In the early 1970s, Dion shifted his musical style somewhat, focusing on more mature, contemplative and folk-rock type material. But Dion’s period with folk music ran its course within a few years.In 1972 he reunited with The Belmonts and they did a live reunion show at Madison Square Garden in early June that year, releasing an album from that concert. A year later, in 1973, Dion and the Belmonts performed once again at a sold out concert at the Nassau Coliseum on Long Island. This was followed in 1975 by the album Born To Be With You, produced by Phil Spector, which initially did poorly, but later found praise among some artists, including Pete Townshend of The Who. In 1978 Dion released another album drawing on his earlier successes, titled Return of the Wanderer, which did not do well.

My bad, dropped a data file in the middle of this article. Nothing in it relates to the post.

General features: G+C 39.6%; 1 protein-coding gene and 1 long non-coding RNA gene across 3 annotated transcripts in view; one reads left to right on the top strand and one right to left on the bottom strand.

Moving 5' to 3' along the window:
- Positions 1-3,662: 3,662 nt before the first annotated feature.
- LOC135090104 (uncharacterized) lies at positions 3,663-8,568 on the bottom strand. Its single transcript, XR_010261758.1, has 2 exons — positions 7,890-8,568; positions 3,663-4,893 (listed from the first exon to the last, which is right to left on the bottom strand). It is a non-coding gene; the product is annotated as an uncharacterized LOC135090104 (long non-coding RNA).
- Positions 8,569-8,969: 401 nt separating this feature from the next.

Beginning around December 1979 Dion began recording contemporary Christian music, releasing five albums on the Dayspring label reflecting his born-again Christian convictions. A few singles in this period also did well on Christian radio, and he won the Dove Christian music award for one of his albums, I Put Away My Idols, which was also Grammy nominated for best male Gospel performance.By the late 1980s, Dion returned to rock ‘n roll with a series of sold out concerts in June 1987 at Radio City Music Hall in New York. The following year, he published a book with writer Davin Seay titled The Wanderer: Dion’s Story, and in 1989 he was elected to the Rock and Roll Hall of Fame. That year he also released the album Yo Frankie, and after hearing him perform in a 1989 concert, New York Times writer Stephen Holden was reminded that Dion was: